It’s September, 2012. We’re on vacation in London, and I’m on my second visit to the Tate Modern. My first visit, two days earlier, was simply to see the collection and the museum’s incredible interior space (the Tate Modern occupies what was formerly a large power plant on the Thames River). This second visit is to see the current exhibition – Edvard Munch: The Modern Eye.
The exhibition does not include the only Munch painting with which I’m familiar – The Scream. The reason is that the exhibition covers only Munch’s 20th century works (including experimental photographs). The Scream, all five or so versions of it that he painted, dates from about 1895.
That’s something I learn from the exhibition. Munch (1867-1944) returned to the same themes over and over again, and not only with The Scream. The Sick Child (likely based on the experience of his sister) and The Girls on the Bridge are two other subjects that he returned to again and again. He also painted women, in all stages of dress and undress. And mundane events like men walking to work and more sensational events like house fires also inspired his painting.
Two years later, on another London vacation and browsing the Tate Modern’s shop, I find The Private Journals of Edvard Munch: We Are Flames Which Pour Out of the Earth, edited and translated by J. Gill Holland.
Edvard Munch wasn’t only an artist. He was also a poet. Poetry is the primary form he used for notes observations, reflections and ideas he wrote in his private journals. He wrote about the women he painted, and women in general (long poems about women; really long poems). He wrote about fellow painters. And he wrote about his own paintings. This is what he wrote about The Scream:
One evening I was walking
out on a hilly path
with two comrades. It
was a time when life
had ripped my
The sun was going down—had
dipped in flames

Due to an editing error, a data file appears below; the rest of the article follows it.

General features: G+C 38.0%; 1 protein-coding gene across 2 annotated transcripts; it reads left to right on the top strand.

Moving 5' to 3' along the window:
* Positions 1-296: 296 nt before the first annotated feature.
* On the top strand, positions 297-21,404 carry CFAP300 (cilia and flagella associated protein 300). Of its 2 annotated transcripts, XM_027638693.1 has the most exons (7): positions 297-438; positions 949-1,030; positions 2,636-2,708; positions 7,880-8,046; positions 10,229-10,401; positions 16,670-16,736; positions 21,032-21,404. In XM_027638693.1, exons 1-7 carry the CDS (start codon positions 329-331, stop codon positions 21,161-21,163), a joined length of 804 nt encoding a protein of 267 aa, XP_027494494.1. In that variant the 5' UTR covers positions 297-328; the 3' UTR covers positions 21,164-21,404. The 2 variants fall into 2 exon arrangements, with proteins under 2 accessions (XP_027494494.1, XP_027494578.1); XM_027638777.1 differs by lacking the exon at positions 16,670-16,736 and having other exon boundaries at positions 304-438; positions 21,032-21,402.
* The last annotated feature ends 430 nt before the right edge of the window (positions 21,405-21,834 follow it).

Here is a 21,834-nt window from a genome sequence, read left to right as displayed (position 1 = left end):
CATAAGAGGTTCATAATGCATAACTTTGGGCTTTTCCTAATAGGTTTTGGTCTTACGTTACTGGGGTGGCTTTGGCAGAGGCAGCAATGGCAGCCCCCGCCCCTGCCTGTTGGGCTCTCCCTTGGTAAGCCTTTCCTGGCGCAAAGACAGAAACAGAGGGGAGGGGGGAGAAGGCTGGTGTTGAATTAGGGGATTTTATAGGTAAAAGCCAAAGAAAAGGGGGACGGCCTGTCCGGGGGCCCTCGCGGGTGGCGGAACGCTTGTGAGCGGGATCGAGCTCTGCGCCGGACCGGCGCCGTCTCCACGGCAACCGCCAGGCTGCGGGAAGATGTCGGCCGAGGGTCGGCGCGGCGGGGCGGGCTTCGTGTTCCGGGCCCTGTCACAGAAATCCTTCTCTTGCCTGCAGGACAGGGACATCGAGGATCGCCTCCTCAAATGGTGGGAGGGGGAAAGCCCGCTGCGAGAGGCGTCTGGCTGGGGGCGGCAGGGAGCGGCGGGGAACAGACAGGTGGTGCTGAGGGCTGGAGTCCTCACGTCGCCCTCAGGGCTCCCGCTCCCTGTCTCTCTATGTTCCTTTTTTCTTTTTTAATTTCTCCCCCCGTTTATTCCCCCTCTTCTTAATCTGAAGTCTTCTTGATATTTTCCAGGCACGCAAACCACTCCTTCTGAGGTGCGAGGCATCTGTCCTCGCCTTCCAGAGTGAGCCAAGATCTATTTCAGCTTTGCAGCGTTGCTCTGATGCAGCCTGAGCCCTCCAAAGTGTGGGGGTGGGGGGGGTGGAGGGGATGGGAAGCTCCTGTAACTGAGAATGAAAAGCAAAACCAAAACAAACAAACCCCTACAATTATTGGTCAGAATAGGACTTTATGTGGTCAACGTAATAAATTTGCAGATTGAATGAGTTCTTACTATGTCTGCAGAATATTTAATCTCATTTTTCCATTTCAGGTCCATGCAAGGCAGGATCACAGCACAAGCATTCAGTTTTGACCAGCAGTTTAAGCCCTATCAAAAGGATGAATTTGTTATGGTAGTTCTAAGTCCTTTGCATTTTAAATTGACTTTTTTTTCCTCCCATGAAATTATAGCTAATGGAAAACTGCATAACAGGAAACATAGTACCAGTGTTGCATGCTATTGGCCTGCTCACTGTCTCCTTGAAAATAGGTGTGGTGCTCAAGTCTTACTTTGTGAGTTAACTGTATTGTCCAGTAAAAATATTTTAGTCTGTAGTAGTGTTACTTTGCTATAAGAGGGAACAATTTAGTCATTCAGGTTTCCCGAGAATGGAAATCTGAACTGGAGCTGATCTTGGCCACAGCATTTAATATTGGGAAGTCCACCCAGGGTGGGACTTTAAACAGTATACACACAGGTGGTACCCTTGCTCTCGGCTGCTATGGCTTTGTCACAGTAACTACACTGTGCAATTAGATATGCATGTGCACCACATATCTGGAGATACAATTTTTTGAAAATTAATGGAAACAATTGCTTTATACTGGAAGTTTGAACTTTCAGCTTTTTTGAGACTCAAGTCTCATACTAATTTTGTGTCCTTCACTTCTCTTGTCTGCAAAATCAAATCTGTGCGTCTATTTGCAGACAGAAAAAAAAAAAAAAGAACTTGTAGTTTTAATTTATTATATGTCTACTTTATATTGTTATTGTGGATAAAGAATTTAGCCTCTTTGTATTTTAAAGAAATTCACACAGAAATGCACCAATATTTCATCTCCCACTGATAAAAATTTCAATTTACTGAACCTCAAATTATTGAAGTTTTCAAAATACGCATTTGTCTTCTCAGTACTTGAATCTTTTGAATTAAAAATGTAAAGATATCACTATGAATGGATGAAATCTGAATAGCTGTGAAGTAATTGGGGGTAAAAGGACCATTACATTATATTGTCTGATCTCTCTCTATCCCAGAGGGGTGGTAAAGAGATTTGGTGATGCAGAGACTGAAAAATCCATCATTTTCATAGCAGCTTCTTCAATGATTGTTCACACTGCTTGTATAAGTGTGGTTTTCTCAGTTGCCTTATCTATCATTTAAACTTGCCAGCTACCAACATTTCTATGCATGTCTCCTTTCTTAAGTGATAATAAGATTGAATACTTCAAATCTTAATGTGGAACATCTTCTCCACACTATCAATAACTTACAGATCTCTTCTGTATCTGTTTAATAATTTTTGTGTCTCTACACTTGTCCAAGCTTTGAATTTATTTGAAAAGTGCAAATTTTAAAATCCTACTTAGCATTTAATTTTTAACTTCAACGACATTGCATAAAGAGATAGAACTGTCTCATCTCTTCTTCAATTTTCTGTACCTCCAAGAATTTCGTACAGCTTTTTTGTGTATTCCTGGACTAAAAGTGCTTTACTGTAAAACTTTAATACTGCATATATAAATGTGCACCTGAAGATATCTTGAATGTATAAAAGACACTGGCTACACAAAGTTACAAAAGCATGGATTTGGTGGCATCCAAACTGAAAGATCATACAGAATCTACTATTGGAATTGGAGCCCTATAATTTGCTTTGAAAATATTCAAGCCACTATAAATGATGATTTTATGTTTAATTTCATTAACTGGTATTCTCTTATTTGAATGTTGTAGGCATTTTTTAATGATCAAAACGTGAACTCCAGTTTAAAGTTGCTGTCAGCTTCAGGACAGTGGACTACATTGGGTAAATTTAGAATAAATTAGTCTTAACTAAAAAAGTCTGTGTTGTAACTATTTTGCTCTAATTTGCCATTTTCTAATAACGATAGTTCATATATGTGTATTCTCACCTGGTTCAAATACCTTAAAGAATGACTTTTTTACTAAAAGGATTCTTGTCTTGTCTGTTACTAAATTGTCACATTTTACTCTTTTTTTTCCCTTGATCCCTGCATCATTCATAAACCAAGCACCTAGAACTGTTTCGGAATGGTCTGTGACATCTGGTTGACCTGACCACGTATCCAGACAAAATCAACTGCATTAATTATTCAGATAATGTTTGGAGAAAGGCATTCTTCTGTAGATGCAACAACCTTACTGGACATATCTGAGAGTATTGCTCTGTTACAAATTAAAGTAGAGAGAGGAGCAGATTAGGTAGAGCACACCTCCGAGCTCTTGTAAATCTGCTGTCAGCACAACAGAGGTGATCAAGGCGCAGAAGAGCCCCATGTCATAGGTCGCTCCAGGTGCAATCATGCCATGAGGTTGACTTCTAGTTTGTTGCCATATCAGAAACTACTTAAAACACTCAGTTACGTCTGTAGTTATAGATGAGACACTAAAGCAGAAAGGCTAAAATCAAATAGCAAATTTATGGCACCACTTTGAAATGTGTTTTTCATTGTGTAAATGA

below the horizon.
It was like
a flaming sword
of blood slicing through
the concave of heaven.
The sky was like
strips of fire
—the hills turned
the fjord—cut in
cold blue, yellow, and
the path and hand railing
—my friends turned
glaring yellow white—
a great scream
—and I heard, yes, a great
the colors in
the lines of nature
—the lines and colors
vibrated with motion
—these oscillations of life
brought not only
my eye into oscillations,
it brought also my
ear into oscillations—
so I actually heard
the picture Scream then.
Not all of the poems are so detailed about his paintings and yet, collectively, they are all about his art and his work (the journals also include a number of pen-and-ink drawings and his observations about them). But we are dealing with art here, and art may be true without being factually true. And so it is with Munch’s writings in his journals; he himself warned that the journals were both fact and fabrication.
But the poems also stand on their own. As Holland, professor emeritus of English at Davidson College in North Carolina says in his introduction, “It is not necessary to read Munch’s journal entries simply as a verbal reflection of his visual art. These stories and meditations stand on their own in the European literary world of the late nineteenth and early twentieth centuries.”
Thinking back to the Tate Modern exhibition, I can recall being overwhelmed by the breadth of the works assembled for the exhibition. Munch would have been pleased, I think. As he writes in one of his journal entries:
my pictures to hang together; they
lose something displayed with
Photo by fOtOmoth, Creative Commons, via Flickr. Post by Glynn Young, author of the novels Dancing Priest and A Light Shining, and Poetry at Work.
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Maureen Doallas says
Interesting post, Glynn. I appreciate the ambiguity in Munch’s writings, how we might not be able to discern fact from truth from lie.
After reading his journal entries and seeing that exhibition, I wonder if he knew the difference all the time.
Marcy Terwilliger says
Glynn, you are a traveling man and I wish I had been the fly on the wall. Having studied Munch in Art School it was all about the “Scream.” I don’t recall anyone bringing up the fact he was a poet. His art//paintings were not the norm so he stood alone in his work, yet his colors drew you in and that face of horror. Thank you for presenting another side of this artist, one would have never dreamed he wrote poems also.
Marcy, thanks for reading and the comment.
Bethany Rohde says
Thank you for sharing about Munch’s poetry. It’s fascinating to see the painting side by side with his poem about it. I was intrigued by the journal entry you close the post with. Thanks again.
So interesting…it made me wish I could paint because sometimes words are inadequate for one is feeling…Thanks for enlightening me…again 🙂
Sandra Heska King says
I took one of those silly buzzfeed quizzes on art last week that involved matching artists with paintings. I guessed almost all–except like Mona Lisa and The Last Supper–and I scored very high. What a hoot. I must absorb some of what I read here without knowing it. But I guessed right on The Scream before you wrote about it. 😀